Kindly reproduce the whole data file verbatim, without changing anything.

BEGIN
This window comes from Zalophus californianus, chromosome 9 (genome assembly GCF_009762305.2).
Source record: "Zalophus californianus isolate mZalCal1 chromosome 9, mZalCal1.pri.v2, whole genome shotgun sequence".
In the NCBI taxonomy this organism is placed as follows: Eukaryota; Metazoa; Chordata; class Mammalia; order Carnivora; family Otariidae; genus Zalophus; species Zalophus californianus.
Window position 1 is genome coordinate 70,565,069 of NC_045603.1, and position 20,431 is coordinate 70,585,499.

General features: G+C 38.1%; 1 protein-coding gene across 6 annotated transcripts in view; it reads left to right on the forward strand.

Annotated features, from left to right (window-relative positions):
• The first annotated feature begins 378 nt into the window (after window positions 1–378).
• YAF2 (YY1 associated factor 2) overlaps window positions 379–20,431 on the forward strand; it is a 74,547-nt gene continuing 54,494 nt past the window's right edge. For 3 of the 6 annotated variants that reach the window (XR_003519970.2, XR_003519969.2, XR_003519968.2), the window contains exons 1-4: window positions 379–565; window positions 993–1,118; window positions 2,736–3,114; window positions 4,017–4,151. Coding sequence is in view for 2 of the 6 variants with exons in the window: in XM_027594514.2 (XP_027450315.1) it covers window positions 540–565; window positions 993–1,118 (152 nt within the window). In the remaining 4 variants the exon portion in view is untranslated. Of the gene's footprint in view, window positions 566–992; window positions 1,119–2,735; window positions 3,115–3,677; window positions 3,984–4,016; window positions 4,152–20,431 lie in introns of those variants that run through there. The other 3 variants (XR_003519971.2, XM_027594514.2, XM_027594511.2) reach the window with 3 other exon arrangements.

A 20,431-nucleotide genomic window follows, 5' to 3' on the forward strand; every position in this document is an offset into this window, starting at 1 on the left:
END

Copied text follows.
This window comes from Zalophus californianus, chromosome 9 (genome assembly GCF_009762305.2).
Source record: "Zalophus californianus isolate mZalCal1 chromosome 9, mZalCal1.pri.v2, whole genome shotgun sequence".
In the NCBI taxonomy this organism is placed as follows: Eukaryota; Metazoa; Chordata; class Mammalia; order Carnivora; family Otariidae; genus Zalophus; species Zalophus californianus.
Window position 1 is genome coordinate 70,565,069 of NC_045603.1, and position 20,431 is coordinate 70,585,499.

General features: G+C 38.1%; 1 protein-coding gene across 6 annotated transcripts in view; it reads left to right on the forward strand.

Annotated features, from left to right (window-relative positions):
• The first annotated feature begins 378 nt into the window (after window positions 1–378).
• YAF2 (YY1 associated factor 2) overlaps window positions 379–20,431 on the forward strand; it is a 74,547-nt gene continuing 54,494 nt past the window's right edge. For 3 of the 6 annotated variants that reach the window (XR_003519970.2, XR_003519969.2, XR_003519968.2), the window contains exons 1-4: window positions 379–565; window positions 993–1,118; window positions 2,736–3,114; window positions 4,017–4,151. Coding sequence is in view for 2 of the 6 variants with exons in the window: in XM_027594514.2 (XP_027450315.1) it covers window positions 540–565; window positions 993–1,118 (152 nt within the window). In the remaining 4 variants the exon portion in view is untranslated. Of the gene's footprint in view, window positions 566–992; window positions 1,119–2,735; window positions 3,115–3,677; window positions 3,984–4,016; window positions 4,152–20,431 lie in introns of those variants that run through there. The other 3 variants (XR_003519971.2, XM_027594514.2, XM_027594511.2) reach the window with 3 other exon arrangements.

A 20,431-nucleotide genomic window follows, 5' to 3' on the forward strand; every position in this document is an offset into this window, starting at 1 on the left: